You know the drill now when you head to the cinema – you grab your tickets for the latest ultra-violent Expendables movie, you’ve paid for your drink and popcorn, you take your seat during the myriad of adverts and trailers, drinking down the last gulp of sugary coke as the last trailer ends with an almighty Hans Zimmer-trademarked musical boom. Your heart pounds, your adrenaline starts to rise, as at last, the film that promises more explosions and carnage then the previous film is about to begin! Soon your eyes will be filled with the amazing sights of action heroes caving in heads and exploding peoples guts with a multitude of deadly weaponry that would make even Mahatma Gandhi drool!
And then up it comes – a British Board of Film Classification title card bearing a little red circle and a single sentence that brings all your hopes and dreams crashing downward! This Film has been certified as 12A.
12A, first introduced by the BBFC to UK Cinemas in 2002, was at the time hailed as a great idea. At last, the BBFC, long criticized for being both out of touch with audiences and too harsh and unjust with its practices of film censorship, was putting some degree of control and judgement into the hands of parents. Children under the age of 12 could now go and watch 12A fare such as The Bourne Identity or Lord of the Rings: The Two Towers, as long as they were accompanied by a responsible adult. There was much rejoicing!
Fast forward 12 years or so, and 12A is still a massive staple of the cinema experience. 2013 saw for the first time more 12A releases then 15’s, and that trend has continued since. But the 12A rating has become too problematic for its own good!
Case in point – The Hunger Games and The Woman in Black. Both major blockbusters from 2012, each of which were trimmed of major violence and scary scenes by studio execs to obtain that 12A rating (both films had been reviewed and certified as 15). Why? Because the more under-12s they can sell to, the bigger the box office haul! And lo and behold, it worked, with both films making much more money at the box office then estimated.
As a result, it seems like everything is now being geared towards 12A. Taken 2 & 3, both awful films, were made all the more unbearable thanks to poorly rushed last-minute editing. The third installment of The Expendables franchise also met a similar fate, tailored towards a 12A audience despite an already strong adult fanbase, resulting in a rather tame and uninspiring actioner which Sylvester Stallone would later refer to as a major miscalculation on the studio’s part. And make no mistake, Adam Sandler’s terrible films continue to do well at the box office mainly as a result of being made for the 12A rating, allowing young kids unable to watch decent 15-rated adult comedies some form of entertainment (though no doubt, they’d much rather watch Bad Neighbours instead of Blended any day).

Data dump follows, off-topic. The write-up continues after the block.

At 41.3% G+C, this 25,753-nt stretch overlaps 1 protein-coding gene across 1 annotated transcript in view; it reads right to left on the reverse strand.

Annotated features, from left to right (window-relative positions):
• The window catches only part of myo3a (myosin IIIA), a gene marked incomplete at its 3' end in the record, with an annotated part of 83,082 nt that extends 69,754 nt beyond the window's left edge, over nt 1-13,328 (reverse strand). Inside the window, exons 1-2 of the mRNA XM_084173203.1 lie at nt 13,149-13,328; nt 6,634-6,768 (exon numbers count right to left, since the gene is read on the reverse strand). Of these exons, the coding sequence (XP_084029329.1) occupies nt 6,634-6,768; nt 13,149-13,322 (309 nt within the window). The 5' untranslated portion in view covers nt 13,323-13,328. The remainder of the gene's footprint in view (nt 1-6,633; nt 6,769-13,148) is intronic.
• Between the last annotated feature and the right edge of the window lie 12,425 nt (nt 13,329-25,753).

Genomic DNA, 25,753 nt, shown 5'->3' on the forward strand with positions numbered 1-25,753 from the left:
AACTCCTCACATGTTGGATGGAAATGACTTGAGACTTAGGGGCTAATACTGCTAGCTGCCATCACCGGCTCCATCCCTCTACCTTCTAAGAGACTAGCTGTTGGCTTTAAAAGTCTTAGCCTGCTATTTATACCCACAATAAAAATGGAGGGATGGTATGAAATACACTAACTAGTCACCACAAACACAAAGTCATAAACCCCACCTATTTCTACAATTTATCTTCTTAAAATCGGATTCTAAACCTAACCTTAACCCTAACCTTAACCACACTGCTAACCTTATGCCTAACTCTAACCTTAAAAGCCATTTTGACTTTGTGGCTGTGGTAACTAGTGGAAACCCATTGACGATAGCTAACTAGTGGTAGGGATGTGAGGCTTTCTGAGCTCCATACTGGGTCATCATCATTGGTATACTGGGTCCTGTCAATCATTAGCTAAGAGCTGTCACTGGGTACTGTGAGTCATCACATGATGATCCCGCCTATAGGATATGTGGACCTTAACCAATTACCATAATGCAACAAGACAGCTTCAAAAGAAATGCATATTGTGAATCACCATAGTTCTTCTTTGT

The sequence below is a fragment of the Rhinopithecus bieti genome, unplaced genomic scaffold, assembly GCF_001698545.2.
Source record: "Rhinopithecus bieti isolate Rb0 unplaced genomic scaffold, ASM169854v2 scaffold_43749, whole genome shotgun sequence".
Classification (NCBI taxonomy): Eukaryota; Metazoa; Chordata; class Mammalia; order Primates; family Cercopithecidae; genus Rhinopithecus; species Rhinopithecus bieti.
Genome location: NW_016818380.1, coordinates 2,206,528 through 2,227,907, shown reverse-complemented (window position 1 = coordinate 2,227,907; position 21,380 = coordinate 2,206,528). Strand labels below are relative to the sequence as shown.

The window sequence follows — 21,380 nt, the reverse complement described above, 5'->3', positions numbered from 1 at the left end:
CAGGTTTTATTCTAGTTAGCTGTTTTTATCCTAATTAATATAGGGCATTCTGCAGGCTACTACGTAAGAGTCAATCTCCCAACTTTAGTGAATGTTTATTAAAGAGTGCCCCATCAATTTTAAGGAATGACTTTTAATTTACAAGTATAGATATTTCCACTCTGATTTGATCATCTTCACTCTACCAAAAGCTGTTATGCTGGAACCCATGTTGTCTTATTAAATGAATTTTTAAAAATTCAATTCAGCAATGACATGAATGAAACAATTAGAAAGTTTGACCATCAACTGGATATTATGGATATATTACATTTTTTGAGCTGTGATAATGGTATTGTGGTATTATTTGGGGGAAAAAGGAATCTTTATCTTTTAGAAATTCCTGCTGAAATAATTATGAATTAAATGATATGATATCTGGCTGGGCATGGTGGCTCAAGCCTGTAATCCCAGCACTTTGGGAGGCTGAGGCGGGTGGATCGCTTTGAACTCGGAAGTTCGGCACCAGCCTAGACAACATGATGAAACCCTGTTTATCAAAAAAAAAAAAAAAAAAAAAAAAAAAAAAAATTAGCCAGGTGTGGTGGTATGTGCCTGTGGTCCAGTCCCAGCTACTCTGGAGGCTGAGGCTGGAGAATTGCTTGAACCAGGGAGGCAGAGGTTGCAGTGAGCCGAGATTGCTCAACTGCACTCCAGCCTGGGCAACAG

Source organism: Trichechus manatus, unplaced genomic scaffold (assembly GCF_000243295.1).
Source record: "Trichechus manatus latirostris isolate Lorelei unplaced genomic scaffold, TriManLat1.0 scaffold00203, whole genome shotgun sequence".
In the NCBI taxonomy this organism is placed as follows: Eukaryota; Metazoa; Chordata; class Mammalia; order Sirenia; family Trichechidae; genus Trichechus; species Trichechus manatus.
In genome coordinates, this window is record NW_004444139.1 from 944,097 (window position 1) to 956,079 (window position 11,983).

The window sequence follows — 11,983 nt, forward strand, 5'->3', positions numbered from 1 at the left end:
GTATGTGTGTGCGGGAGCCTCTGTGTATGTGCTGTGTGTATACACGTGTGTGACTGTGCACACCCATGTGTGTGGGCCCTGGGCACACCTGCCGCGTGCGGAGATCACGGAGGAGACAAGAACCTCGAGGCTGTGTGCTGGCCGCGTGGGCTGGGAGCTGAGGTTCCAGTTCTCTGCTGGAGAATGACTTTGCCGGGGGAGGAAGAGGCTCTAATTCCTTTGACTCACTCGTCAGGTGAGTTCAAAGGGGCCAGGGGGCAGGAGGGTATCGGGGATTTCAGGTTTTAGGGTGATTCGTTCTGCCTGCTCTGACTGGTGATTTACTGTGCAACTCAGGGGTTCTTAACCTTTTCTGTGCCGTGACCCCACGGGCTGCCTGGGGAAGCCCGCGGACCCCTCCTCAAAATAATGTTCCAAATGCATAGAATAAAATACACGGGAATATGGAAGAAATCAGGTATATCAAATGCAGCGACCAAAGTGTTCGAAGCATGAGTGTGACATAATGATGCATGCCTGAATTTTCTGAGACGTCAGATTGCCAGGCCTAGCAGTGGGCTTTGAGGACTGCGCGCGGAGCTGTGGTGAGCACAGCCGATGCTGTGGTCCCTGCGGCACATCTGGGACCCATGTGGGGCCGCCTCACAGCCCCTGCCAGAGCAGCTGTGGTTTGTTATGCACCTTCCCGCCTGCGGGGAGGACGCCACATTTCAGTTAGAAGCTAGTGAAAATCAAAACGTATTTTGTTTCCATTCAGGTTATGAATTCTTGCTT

Filmmakers are being compromised by meddling studio execs who are quite happy to butcher a film in order to make it that bit more profitable. It’s always been that way, but nowadays it seems a more regular occurrence, and cinema-goers seem to be accepting it as the norm.
Of course, there’s also the problem of parents. In 2013, the BBFC’s annual report stated that at least 27% of people failed to understand what the rating meant. Hence, cinema fans like you and I would have to share Skyfall screenings with noisy four-year olds and ignorant parents who clearly don’t give two shits about whether the film in question is suitable for their sprog, so long as they can watch James Bond shag and violently murder his way through the next two and a bit hours. Kermode and Mayo’s BBC Five Live Film show once received an email from a man who was forced to watch The Hunger Games with a mother of three young children, one of whom was still in a pram! It wasn’t the first such email received on the matter, and it certainly hasn’t been the last.
Of course, I can’t complain too much. If it hadn’t have been for 12A, I myself would have missed out on great films like Pirates of the Caribbean, X2, and Lord of the Rings. It brings a tear to my little fanboy eye to see young kids get excited about watching The Avengers for the umpteenth time, something that would never have happened had the film been a simple, restrictive 12.
But when the 12A rating is used irresponsibly by studios to awkwardly cut already finished films in a bid to make a little bit more cash, its only the adult fans that get short-changed. Much as we love hearing about kids enjoying films like those of Marvel and Middle-Earth, it would be nice to have some major franchises actually tailor to us, and just us. Is it too much to ask for a good film franchise that piles on the violence and gore and swearing to a 15-rated level?!
We expect John Wick 2 to be a 12A. Place your bets people!
What do you guys think? Is 12A now restricting adult’s enjoyment? Leave a comment below and share your thoughts.
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